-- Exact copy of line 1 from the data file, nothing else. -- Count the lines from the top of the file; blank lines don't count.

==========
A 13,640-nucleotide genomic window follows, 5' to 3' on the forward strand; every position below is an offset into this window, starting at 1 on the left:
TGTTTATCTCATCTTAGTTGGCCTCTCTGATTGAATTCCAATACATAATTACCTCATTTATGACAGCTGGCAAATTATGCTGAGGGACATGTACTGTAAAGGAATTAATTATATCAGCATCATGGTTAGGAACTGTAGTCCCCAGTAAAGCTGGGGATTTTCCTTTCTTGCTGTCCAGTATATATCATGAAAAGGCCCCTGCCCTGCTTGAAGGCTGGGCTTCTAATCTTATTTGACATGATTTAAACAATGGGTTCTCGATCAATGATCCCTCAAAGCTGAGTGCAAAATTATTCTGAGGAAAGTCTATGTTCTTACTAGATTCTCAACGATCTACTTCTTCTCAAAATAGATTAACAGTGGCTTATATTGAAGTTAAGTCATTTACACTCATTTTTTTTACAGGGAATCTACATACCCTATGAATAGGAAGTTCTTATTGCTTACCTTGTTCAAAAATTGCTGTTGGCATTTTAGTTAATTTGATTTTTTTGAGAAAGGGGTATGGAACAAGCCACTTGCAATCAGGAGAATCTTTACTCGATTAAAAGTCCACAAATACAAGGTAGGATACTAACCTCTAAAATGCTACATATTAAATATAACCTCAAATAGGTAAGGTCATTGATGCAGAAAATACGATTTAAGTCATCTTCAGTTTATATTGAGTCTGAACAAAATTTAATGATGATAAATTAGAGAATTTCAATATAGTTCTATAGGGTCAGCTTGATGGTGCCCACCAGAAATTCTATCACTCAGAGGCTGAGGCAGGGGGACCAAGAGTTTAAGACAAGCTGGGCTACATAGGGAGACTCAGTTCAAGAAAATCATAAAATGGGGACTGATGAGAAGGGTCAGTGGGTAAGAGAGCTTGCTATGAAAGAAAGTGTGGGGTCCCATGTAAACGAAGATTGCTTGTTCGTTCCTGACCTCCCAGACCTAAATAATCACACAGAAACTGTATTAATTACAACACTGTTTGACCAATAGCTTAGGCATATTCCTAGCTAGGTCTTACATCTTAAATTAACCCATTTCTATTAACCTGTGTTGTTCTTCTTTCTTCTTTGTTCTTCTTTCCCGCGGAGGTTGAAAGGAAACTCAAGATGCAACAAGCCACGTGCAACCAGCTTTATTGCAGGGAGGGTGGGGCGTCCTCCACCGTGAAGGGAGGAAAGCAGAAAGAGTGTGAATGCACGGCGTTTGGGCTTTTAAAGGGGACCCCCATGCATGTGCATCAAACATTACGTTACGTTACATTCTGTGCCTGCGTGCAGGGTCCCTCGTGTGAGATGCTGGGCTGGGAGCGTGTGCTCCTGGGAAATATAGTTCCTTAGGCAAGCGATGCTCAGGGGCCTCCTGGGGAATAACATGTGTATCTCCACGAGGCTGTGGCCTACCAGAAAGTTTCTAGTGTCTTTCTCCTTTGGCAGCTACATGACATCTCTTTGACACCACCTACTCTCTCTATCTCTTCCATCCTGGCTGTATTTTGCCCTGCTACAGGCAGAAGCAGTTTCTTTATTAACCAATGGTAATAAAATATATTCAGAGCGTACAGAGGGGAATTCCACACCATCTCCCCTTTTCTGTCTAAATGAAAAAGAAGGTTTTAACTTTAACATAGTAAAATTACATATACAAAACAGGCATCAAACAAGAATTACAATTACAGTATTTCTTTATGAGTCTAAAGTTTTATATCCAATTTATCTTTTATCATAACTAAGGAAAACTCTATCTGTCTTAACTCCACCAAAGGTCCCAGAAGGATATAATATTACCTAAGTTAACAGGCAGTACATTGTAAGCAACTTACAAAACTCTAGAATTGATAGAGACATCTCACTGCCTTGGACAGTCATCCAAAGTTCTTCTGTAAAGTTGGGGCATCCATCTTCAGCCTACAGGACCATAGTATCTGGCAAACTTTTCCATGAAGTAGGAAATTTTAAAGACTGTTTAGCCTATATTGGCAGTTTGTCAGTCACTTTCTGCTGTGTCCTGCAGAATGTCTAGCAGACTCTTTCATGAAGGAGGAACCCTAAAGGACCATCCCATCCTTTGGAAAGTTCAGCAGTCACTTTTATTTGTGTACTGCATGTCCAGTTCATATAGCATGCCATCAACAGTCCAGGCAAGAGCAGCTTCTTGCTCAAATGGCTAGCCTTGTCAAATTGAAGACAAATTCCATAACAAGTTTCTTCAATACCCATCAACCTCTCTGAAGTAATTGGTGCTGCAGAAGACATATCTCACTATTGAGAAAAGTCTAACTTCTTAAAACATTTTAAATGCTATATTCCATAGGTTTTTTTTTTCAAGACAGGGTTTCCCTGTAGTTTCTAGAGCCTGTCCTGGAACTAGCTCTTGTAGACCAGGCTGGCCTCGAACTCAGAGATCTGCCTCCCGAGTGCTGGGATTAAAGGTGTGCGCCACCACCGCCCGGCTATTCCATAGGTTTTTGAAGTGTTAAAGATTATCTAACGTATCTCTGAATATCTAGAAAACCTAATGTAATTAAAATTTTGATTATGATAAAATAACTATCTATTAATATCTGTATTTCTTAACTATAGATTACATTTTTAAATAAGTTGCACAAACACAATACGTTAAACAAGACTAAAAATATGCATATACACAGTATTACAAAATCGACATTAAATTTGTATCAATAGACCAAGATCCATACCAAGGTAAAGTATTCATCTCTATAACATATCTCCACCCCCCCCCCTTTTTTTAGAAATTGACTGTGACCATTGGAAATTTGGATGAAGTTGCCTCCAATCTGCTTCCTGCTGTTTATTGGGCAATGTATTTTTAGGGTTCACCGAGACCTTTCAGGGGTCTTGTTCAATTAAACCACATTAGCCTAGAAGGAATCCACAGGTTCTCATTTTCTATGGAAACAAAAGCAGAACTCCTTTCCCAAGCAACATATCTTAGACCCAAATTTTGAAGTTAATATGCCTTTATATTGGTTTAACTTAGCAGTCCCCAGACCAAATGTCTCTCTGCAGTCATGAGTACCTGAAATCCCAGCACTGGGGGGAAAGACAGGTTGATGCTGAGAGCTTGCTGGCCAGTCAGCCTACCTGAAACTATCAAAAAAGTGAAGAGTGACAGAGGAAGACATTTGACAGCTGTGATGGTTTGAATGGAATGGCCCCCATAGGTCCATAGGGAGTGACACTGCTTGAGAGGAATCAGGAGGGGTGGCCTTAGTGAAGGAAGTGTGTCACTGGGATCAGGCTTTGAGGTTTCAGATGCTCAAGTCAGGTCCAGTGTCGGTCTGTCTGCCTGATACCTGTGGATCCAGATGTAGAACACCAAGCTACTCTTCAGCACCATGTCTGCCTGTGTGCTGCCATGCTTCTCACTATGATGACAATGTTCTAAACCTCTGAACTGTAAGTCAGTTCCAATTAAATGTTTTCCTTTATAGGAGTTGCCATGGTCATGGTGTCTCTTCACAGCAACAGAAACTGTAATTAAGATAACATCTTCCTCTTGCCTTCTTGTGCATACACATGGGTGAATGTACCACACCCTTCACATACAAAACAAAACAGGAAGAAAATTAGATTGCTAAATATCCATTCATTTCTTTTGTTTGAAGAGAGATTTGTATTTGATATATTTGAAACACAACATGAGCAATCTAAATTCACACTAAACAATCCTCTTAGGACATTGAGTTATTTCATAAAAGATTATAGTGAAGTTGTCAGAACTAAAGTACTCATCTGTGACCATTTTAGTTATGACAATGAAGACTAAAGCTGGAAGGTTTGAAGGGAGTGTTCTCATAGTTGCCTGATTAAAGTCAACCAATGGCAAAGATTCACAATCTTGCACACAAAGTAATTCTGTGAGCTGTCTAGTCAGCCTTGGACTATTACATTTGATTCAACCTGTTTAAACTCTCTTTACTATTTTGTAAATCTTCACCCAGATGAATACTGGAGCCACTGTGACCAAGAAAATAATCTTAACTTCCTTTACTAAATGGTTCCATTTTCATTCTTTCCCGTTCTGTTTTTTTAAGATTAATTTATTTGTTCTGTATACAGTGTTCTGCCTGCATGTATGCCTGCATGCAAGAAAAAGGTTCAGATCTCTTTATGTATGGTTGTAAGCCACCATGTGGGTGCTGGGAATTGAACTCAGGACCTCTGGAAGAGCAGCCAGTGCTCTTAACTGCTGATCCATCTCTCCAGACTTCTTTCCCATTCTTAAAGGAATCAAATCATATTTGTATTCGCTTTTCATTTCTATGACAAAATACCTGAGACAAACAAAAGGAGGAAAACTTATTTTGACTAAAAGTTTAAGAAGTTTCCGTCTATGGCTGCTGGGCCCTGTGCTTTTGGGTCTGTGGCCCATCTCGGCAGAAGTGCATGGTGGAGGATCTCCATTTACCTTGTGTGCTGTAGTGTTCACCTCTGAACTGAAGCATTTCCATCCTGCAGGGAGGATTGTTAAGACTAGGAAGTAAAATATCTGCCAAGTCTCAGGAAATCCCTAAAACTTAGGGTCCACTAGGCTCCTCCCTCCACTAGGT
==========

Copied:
A 13,640-nucleotide genomic window follows, 5' to 3' on the forward strand; every position below is an offset into this window, starting at 1 on the left: